Costa Rica History in knife metaphorI’d say that about 1/10th of my time spent with people looking to buy property in Costa Rica’s Southern Pacific zone is spent in the actual buying/selling of property. The other 9/10ths is a mix of conversations regarding what’s involved with living here, as well as discussing the business of real estate in Costa Rica.

At its core, the lack of an actual MLS (Multiple Listing Service) colors all aspects of the business here, and I’ll go into that later on in this series. To really understand the business of real estate here, I have found it helpful to go back in time and see the progression of events up to the present. This helps to not only understand the current market but also, to project what is to come.

Early days:
I got into real estate in Dominical in 2004. It felt like the day I got into real estate was the day that someone threw the on-off switch on the market. Since then I’ve heard some tales indicating that the market was already simmering and poised to boil.

I made a sale on my first day in the business. A $60,000 gorgeous ocean view property sized at around 2 acres.  The property featured Uvita’s Whales Tail front and center. That property has gone on to have a lovely home, guest house and pool built on it. It has been re-sold and enjoys a stellar vacation rental history (link to rental page on HomeAway)

Quick overview of The Zone:
The Zone is made up of a string of 3 towns with Dominical at its northern end. The northern boundary is not a hard line but is decidedly fuzzy, easily extending up to Hatillo and at times, up to Portalon. (link to Hills of Portalon Development).

From Dominical heading south on the coastal highway you get to Uvita and then further south, to Ojochal. The area between Dominical and Uvita has a nicely laid out mountain range that runs very parallel to the ocean. Hence the handle “coastal mountain range” This means that you can travel inland from the beach just a short way and get to elevation where it is breezy and cool and offers expansive views of the ocean and coastline, attributes which make this area extremely desirable to investors, relocators and migrators (part-of-the-year residents).

More History:
Before the incoming press of foreign interest in The Zone, the Ticos (Costa Ricans) owned all the land, and their land holdings were always in the multi-hectares (1 hectare = 2.48 acres. Think 2.5 to make it easy).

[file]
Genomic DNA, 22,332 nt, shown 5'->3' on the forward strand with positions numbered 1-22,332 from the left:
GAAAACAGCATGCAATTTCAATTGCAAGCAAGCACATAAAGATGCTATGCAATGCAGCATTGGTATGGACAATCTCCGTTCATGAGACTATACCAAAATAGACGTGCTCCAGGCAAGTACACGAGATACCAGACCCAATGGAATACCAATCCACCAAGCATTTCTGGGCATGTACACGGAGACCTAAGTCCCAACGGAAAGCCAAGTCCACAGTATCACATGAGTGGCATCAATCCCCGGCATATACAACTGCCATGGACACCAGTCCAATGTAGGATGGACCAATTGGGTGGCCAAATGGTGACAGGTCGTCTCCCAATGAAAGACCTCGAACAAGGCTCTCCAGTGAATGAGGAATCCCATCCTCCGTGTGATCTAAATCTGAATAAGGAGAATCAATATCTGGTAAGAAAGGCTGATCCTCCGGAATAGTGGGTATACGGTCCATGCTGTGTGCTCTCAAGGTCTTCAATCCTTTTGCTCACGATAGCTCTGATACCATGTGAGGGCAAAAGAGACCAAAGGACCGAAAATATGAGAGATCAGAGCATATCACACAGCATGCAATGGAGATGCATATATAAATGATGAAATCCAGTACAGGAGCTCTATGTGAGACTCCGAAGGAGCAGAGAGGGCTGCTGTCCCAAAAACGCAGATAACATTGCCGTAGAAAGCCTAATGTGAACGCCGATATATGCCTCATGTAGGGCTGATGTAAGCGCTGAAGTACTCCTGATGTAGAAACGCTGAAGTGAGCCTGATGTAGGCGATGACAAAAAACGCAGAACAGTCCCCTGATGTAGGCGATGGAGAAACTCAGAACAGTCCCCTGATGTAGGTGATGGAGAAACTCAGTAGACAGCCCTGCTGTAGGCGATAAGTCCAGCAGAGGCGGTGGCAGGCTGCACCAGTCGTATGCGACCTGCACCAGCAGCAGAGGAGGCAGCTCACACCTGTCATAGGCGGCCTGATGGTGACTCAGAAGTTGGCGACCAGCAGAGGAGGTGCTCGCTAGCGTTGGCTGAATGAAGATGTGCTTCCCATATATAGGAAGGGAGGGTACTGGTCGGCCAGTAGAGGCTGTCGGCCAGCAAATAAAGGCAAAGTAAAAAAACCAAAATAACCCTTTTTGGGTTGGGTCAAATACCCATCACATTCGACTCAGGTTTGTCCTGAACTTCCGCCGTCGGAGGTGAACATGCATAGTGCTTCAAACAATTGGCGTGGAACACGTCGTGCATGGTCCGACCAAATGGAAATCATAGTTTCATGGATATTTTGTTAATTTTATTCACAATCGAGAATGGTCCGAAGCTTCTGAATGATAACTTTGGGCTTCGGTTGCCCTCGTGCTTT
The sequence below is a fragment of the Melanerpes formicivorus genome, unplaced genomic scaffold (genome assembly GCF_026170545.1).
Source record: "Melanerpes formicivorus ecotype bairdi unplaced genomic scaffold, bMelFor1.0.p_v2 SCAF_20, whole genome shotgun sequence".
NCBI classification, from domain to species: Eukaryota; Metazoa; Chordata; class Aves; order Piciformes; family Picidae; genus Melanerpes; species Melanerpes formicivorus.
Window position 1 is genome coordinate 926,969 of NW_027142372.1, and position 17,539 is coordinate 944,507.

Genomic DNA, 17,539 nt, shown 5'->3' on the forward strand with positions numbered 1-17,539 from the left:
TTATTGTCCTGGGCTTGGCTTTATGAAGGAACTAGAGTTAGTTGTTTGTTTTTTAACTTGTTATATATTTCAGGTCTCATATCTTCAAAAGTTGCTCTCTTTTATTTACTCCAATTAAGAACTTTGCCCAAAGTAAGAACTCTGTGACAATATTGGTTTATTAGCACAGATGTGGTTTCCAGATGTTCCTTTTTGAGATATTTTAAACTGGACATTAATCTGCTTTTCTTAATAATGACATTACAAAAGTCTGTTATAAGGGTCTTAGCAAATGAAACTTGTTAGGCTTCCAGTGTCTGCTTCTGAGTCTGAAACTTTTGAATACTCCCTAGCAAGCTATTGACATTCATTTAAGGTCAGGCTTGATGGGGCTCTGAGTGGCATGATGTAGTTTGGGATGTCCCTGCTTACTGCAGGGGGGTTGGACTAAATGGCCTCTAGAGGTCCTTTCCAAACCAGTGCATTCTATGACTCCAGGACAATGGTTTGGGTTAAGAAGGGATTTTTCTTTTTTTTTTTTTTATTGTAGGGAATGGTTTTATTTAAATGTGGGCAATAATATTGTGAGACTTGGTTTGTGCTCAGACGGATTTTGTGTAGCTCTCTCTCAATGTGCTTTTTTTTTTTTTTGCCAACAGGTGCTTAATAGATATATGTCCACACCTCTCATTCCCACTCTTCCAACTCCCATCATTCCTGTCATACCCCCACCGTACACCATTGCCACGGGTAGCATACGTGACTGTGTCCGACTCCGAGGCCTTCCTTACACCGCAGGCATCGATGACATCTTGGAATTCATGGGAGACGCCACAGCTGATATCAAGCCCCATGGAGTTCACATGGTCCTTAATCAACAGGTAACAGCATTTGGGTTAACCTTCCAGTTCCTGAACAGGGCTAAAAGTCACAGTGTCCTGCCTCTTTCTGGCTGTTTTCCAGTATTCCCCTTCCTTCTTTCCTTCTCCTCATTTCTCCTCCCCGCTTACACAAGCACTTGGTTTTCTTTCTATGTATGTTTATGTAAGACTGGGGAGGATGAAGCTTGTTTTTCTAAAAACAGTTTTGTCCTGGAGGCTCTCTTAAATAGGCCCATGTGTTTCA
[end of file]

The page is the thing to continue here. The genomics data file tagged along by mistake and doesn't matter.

There was a time in the not too distant past when land in Costa Rica was nearly value-less. There were land-grant programs whereby a man simply had to be willing to take responsibility for a property and the government would “grant” him the land, with conditions.

At that time it was not known that “nature” had a lucrative aspect to it. Instead nature was largely viewed as “in the way” and needed to be tamed, subdued or eliminated. So, one of the conditions to receiving a land grant was to cut the trees down and raise cattle.

I suspect that this era may have coincided with the “McDonalds” explosion. This is an arguable point, so let’s just say it coincided with an extreme demand in the U. S. (and world) for beef.

After some time of cutting down enormous canopy trees and attempting to raise cattle in former rain-forest environs, there was a shift in our world’s appetites; nature became an important commodity. Granted, beef has continued to be an active commodity, but it was also learned that former rain forest land doesn’t necessarily make for the best pasture land.

Raising cattle in Costa Rica was a daunting struggle. The farmers found themselves up against nature. Having to maintain former rain forest jungle land in “pasture” condition presented its trials, as well as the fact that the beef business (exporting meat, bureaucratic inefficiencies, and 3rd world infrastructure or lack thereof) made a guy scratch his head and wonder if having all this land was such a good idea.

The Tico culture was/is multi-generational. These large, granted tracts of land, would end up being populated by the man who acquired the land, his now grown sons & daughters and their families, and the grand kids (soon to also have families.)